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Saturday, 28 January 2023 17:25

Fourth Sunday in Ordinary Time - Year A - 2023

Fourth Sunday in Ordinary Time

Matthew 5:1-12a

Fr Elmer Ibarra 150 BestHere in Australia the idiom “turn something on its head” is used quite a lot, especially in sports. When a team is leading by a big score and then the opponent rallies and is now in the lead, you can hear commentators saying, “The game has been turned on its head”.

The gospel for today is something similar to that. Many theologians have considered “The Beatitudes” as something quite revolutionary; some even said that it is even greater than the “Ten Commandments” which was introduced by Moses in the book of Exodus. In many aspects, they are correct in saying that.

Beatitudes TwitterThe gospel of Matthew has portrayed Jesus Christ as the “New Moses”. And if we look at his gospel thoroughly, we see some events in the life of Jesus that are similar to the life of Moses. Firstly, when King Herod heard that the “King of the Jews” had just been born through the statement of the Wise Men, he saw that this newborn king would be a threat to his throne he wanted to kill him. So after the visit of the Wise Men, Joseph got a message from an angel in a dream to go to Egypt to escape from the clutches of King Herod. In the book of Exodus, when the mother of Moses heard that the Pharaoh planned to kill all baby boys aged two years and below, she made a wicker basket to put the infant Moses in and let it float in the river to escape the massacre. In the gospel of Matthew, when King Herod realised that he had been tricked by the Wise Men, he ordered all male infants two years old and below to be killed. Again, in the book of Exodus, when Moses gave the Ten Commandments to the Hebrews, he received them from God on a mountain. In today’s gospel, Jesus is giving his Eight Beatitudes from what is now known as the “Sermon on the Mount”.

The Eight Beatitudes are revolutionary as they focus more on how we should live our lives in a more positive way. The Ten Commandments consist of two positive commandments (Third and Fourth) and the other eight are negative commandments (Thou shalt not…), while the Eight Beatitudes in the gospel of Matthew are all on the positive (Blessed are those…). However, in some beatitudes, some are quite ironic. Let us examine a couple.

The Second Beatitude, “Blessed are they who mourn.” Now this is very confusing for some because we ask ourselves how those who are mourning, sorrowful or sad can be blessed. In some translations, it is even more ironic, using the word “Happy” instead of Blessed. But for Jesus, nothing can be further from the truth than that statement. If we are mourning because of the injustice that is happening in the world and we are led into action then indeed we are blessed and we even get the promise that we’ll be comforted. For example, there are so many people who are living in poverty in the world. If we are mourning, sad or sorrowful about them and it leads us to action to help these people, then we are indeed blessed. If we are mourning, sad or sorrowful because of the state of the environment and we are led to action by advocating respect to the environment then we are indeed blessed.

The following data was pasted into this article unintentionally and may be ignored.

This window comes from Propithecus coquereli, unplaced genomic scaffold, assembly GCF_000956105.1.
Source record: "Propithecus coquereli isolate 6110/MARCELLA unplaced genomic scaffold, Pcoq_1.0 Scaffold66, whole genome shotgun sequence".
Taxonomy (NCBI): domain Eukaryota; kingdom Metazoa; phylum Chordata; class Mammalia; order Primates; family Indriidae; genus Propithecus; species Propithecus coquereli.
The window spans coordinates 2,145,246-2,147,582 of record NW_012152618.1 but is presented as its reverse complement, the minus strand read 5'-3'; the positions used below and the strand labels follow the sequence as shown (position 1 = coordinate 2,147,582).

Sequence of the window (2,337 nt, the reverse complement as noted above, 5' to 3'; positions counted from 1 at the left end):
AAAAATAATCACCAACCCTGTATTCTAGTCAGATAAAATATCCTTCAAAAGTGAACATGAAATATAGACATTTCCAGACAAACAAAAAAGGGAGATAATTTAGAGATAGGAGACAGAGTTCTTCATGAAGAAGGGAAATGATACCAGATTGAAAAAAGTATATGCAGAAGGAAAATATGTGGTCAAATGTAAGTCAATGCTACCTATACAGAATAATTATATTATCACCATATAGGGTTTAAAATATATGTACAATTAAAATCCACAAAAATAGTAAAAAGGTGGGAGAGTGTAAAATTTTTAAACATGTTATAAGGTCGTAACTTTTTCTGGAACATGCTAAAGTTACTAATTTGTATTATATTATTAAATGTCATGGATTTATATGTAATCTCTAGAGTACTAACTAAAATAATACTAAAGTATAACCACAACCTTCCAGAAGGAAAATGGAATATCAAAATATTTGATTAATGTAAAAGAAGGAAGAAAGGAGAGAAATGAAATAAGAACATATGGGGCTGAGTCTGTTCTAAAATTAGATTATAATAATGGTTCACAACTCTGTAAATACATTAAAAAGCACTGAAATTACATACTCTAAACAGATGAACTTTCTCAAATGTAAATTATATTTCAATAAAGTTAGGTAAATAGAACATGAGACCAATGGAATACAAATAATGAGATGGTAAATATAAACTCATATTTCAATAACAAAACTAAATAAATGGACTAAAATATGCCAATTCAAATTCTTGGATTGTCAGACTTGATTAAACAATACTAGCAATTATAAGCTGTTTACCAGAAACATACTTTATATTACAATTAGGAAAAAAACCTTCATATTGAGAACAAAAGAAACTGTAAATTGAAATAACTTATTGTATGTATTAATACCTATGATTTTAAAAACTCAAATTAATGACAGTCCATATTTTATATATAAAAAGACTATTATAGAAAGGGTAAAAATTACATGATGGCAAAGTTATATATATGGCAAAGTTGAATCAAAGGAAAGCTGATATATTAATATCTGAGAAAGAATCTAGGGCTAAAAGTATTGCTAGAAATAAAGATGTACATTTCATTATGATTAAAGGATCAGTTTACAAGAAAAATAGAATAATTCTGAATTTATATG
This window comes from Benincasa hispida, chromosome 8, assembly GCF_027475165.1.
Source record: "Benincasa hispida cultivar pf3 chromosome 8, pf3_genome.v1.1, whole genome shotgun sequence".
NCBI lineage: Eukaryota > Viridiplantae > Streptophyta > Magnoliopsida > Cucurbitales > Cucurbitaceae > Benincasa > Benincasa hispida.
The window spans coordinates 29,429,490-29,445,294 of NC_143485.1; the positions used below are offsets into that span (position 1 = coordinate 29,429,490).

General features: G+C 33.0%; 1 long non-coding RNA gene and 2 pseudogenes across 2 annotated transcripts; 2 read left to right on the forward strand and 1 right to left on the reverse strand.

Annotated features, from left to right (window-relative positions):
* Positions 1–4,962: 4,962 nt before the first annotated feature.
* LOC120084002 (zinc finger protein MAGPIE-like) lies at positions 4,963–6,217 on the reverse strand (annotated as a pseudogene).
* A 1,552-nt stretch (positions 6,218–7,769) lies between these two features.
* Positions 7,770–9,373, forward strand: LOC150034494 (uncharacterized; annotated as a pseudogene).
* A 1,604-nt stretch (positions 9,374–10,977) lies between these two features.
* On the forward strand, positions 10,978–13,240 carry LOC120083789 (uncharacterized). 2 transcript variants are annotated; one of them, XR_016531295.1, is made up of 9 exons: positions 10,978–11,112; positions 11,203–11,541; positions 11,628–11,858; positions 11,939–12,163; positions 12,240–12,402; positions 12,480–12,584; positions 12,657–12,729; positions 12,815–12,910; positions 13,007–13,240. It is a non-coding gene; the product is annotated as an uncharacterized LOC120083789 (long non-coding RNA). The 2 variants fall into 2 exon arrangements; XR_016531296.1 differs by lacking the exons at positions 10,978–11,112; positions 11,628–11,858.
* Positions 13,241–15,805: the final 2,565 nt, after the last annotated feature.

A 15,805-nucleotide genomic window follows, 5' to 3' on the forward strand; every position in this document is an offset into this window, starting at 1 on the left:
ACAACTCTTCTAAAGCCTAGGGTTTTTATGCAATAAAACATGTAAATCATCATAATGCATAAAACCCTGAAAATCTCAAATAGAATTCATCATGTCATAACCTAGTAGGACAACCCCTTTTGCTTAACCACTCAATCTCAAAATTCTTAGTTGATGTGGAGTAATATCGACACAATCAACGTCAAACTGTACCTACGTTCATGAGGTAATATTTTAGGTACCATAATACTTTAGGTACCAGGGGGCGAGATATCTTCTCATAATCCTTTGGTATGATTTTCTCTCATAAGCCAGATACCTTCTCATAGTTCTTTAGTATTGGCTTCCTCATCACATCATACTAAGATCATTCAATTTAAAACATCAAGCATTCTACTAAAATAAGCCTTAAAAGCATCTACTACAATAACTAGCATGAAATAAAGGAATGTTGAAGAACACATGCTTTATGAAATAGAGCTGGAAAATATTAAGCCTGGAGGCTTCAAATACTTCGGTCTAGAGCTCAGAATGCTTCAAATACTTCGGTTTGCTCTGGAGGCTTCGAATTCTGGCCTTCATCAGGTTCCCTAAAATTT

The Seventh Beatitude, “Blessed are the peacemakers.” If we look at the world around us, we know we have never been more in need of peace than now. If we look at Ukraine, the war there has been going on for almost a year now. This conflict is really sad as there are already many who have died because of this war and we’re not yet counting the millions who are now refugees because of the war. We’re also talking about the millions if not billions of dollars of destroyed houses and infrastructure and the millions who are still suffering in the country. Also, closer to home, we only need to look at the youth crime and lawlessness that is happening in Alice Springs. It is quite unthinkable that these things are happening in Australia. It is caused by a myriad of causes like domestic violence, poverty, lack of education and opportunity, alcohol and many more. If we are truly children of God, may we do our best to be peacemakers so that all conflicts that lead to loss of lives and misery to us all would disappear.

The Beatitudes tell us on how to live our lives as Christians. This is not to replace the Ten Commandments in any way. The Ten Commandments are important and will still be there as a guide for us but the Eight Beatitudes fulfil the Ten Commandments by calling us to live a life that is more merciful, caring for the poor, humble, fair and ready for persecutions that await for every follower of Christ.

May the Beatitudes be an inspiration for us to live more like Christ and await the reward that will come on our way if we persevere to the end.

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In the spirit of reconciliation, the Society of the Divine Word, Australia Province, acknowledges the Traditional Custodians of country throughout Australia and their connections to land, sea, sky, and community.

We acknowledge their skin-groups, story-lines, traditions, religiosity and living cultures.

We pay respect to their elders, past, present, and emerging, and extend that respect to all indigenous peoples of New Zealand, Thailand, and Myanmar.

We are committed to building with them, a brighter future together.